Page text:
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GOT NEWS? Please feel free to leave any news you may have in the comments section today. The next Bardo News is scheduled for Sunday, February 23 at 7 p.m. and the deadline for submitting your news is Friday, February 21. If you have news you’d like shared in that post, please leave a message in the comments section of any post between now and then and someone will get back to you. Thank you!
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Thank you for your readings, writings, sharing, “Likes,” and comments. All valued, as are you.
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With loving kindness,
– The Bardo Group
Posted in Nelson Mandela, Video

celebrating the intention of Nelson Mandela as a new year’s resolution

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Last year saw the loss of a great man and a widening of the world-wide gap between the few haves and the many have-nots, an injustice and a certain recipe for unrest. As we celebrate the birth of a fresh new year today, we also celebrate the man, Nelson Mandela, and his ideas. Poverty creates its own apartheid.

Over the course of the few next days, The Bardo Group will deliver posts that honor the man and second his ideals as a reminder of the need to be resolute, to continue Nelson Mandela’s fight for balance, justice and equality of opportunity.

Nelson Mandela’s Speech on Poverty (2005) 9 min.

May all mothers and their children have
 food, housing, healthcare, education, freedom of spiritual practice, peace and safety.

May open hands and open hearts reign. 

MAY GREATNESS BLOSSOM IN 2014

The Bardo Group Core Team

John Anstie

Naomi Baltuck

Terri Stewart

Corina Ravenscraft

Jamie Dedes

Josepth Hesch

Karen Fayeth

Victoria C. Slotto

Liz Rice-Sosne

Michael Watson

Niamh Clune

Priscilla Galasso

Lily Negoi

Charlie Martin

Posted in Essay, Guest Writer

LAUNCHED AT LAST! … Rhineo & Juliet, Love & Tragedy in Africa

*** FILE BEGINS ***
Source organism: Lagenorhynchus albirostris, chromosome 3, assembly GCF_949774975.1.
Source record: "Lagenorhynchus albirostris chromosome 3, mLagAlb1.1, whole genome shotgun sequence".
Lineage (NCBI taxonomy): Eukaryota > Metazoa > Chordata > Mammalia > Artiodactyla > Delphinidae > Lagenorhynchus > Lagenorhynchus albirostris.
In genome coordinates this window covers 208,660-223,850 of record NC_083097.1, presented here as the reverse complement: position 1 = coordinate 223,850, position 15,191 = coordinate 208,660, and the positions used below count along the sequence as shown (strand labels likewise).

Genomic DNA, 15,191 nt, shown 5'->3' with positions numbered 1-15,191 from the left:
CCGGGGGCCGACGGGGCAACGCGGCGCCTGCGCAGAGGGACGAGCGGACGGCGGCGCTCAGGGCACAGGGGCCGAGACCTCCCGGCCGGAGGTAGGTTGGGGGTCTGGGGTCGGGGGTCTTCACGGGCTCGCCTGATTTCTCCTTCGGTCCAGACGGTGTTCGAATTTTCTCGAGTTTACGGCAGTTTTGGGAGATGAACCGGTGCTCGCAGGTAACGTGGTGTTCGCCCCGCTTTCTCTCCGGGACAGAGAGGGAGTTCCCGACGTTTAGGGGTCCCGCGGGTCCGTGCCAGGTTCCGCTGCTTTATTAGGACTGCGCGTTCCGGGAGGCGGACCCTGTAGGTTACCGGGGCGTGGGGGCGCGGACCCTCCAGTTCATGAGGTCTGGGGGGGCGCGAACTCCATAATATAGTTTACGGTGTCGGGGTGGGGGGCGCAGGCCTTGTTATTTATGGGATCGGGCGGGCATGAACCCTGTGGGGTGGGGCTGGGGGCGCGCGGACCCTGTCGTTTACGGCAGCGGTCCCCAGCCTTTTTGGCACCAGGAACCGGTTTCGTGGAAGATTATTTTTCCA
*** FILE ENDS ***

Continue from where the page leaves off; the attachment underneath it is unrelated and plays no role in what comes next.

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LAUNCHED AT LAST!

by

Naomi Estment (Naomi’s Notes)

It’s been a wild and woolly year, since my husband, Dave, and I embarked on an unforgettable journey in the creation of two short rhino films and an accompanying photographic book. They have been launched at last by Africa Cries. This Mauritian-based film production company was founded by Roland Vincent, whose vision inspired this phenomenal project.

Shot in South Africa and created in response to the escalating threat of extinction facing Earth’s remaining rhinos, the first film, Rhineo & Juliet – Love and Tragedy in Africa, addresses this crisis, while the second, The Ark – Rhino Survival Sanctuary, shares a far-reaching, sustainable solution, integral to saving this irreplaceable member of Africa’s Big Five.

Our heart-felt thanks goes out to all the amazing people who have given generously of their time, energy and expertise in contributing to the making of the films, as listed in the credits, as well as to the translation of both scripts into multiple languages. Special mention also to Wayne Nicholson and his team for their valued contribution and for sharing this in his post,Love & Tragedy in Africa.

Here are the films, with a word of warning to sensitive viewers: the first one contains a few brief but extremely hard-hitting scenes, which we have been repeatedly advised are critical to convey the extent of the rhino poaching horror. These were contributed by witnesses, who care deeply about the importance and urgency of the message. While the first is a sweeping story that tugs at the heart by humanizing rhino, the second film is documentary in nature, sharing a beautiful, tranquil overview of a solution.

Rhineo & Juliet – Love and Tragedy in Africa

The Ark – Rhino Survival Sanctuary

PLEASE VISIT THE AFRICA CRIES WEBSITE IF YOU’RE MOVED TO MAKE A CONTRIBUTION. WE WOULD ALSO REALLY APPRECIATE YOUR SHARING THESE VIDEOS FOR THE SAKE OF THE RHINO. SINCERE THANKS FROM US ALL!

I leave you with the words of Tony Frost, CEO of Sirocco Strategy Management, former CEO of WWF and board member of the South African National Biodiversity Institute: “I must say you are embarking on a terrifically exciting journey.  . . . the rhino is a massive and incredibly important symbol of a much bigger malaise attacking this planet and therefore it is a magnificent opportunity to do something much bigger than only saving the rhino. You have the vehicle, we have to help you to drive it hard!”

© 2013, essay and photographs, Naomi Estment, All rights reserved
This feature is presented here with the permission of the author
The videos were uploaded to YouTube by AfricaCries

537866_2655020590484_1671114272_aNAOMI ESTMONT is a South African writer, photographer, blogger (Naomi’s Notes), and contributing writer to Into the Bardo. She reports, “Dave and I have been extremely dedicated to conservation this past year, including creating these and other videos, establishing the Wild Imaging Trust and launching an epic project called Rock ‘n Ride 4 Rhino, which entails a five-month motorcycle tour of Southern Africa next year, in partnership with Jason Hartman (2009 SA Idol and passionate conservationist) and Damien Mander (founding director of the International Anti-Poaching Foundation).”